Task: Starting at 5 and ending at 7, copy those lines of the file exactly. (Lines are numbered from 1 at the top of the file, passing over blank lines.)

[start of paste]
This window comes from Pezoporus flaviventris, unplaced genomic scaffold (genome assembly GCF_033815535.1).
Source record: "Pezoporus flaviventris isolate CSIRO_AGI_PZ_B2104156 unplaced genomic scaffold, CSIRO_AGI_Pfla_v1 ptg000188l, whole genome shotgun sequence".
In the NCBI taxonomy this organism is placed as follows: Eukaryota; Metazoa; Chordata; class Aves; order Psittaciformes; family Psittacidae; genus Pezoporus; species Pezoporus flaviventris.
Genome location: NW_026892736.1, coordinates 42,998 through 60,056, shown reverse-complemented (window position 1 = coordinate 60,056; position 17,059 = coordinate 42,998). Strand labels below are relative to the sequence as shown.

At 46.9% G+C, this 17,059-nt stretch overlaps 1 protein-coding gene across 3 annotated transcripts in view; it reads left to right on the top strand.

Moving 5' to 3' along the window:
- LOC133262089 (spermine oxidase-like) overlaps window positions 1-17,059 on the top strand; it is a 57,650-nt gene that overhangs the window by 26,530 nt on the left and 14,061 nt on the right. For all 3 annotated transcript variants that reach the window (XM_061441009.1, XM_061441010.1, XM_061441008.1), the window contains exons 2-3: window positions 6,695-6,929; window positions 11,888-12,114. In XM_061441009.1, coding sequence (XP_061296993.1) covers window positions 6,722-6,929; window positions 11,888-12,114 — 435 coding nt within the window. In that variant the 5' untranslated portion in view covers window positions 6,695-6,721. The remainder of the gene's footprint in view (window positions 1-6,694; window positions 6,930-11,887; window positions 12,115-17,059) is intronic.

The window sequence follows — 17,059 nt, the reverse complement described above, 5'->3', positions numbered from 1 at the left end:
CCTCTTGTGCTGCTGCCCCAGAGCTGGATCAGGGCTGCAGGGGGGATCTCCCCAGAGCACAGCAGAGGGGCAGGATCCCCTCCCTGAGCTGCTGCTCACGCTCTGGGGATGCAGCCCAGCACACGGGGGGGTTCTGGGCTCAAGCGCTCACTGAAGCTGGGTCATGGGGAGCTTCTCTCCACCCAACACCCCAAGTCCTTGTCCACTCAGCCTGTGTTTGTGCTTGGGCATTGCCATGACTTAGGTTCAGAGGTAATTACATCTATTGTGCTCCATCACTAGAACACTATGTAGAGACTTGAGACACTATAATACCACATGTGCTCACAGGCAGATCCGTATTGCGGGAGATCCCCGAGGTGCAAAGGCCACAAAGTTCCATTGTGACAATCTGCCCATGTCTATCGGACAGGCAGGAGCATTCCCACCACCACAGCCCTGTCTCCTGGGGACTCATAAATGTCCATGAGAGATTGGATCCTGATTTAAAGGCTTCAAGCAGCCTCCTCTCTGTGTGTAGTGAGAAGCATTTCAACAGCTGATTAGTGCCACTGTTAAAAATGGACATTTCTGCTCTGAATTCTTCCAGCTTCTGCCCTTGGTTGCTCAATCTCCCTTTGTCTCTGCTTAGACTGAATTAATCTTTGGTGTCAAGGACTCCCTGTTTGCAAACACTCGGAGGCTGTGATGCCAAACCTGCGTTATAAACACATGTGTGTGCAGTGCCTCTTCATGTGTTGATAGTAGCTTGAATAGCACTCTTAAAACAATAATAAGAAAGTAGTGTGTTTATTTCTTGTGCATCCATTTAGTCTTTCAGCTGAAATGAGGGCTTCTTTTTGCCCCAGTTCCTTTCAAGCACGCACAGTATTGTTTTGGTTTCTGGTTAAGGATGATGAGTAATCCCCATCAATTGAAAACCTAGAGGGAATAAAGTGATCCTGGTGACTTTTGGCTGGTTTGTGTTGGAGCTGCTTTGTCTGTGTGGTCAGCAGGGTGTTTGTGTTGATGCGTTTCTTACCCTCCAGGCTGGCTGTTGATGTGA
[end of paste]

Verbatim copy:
At 46.9% G+C, this 17,059-nt stretch overlaps 1 protein-coding gene across 3 annotated transcripts in view; it reads left to right on the top strand.

Moving 5' to 3' along the window:
- LOC133262089 (spermine oxidase-like) overlaps window positions 1-17,059 on the top strand; it is a 57,650-nt gene that overhangs the window by 26,530 nt on the left and 14,061 nt on the right. For all 3 annotated transcript variants that reach the window (XM_061441009.1, XM_061441010.1, XM_061441008.1), the window contains exons 2-3: window positions 6,695-6,929; window positions 11,888-12,114. In XM_061441009.1, coding sequence (XP_061296993.1) covers window positions 6,722-6,929; window positions 11,888-12,114 — 435 coding nt within the window. In that variant the 5' untranslated portion in view covers window positions 6,695-6,721. The remainder of the gene's footprint in view (window positions 1-6,694; window positions 6,930-11,887; window positions 12,115-17,059) is intronic.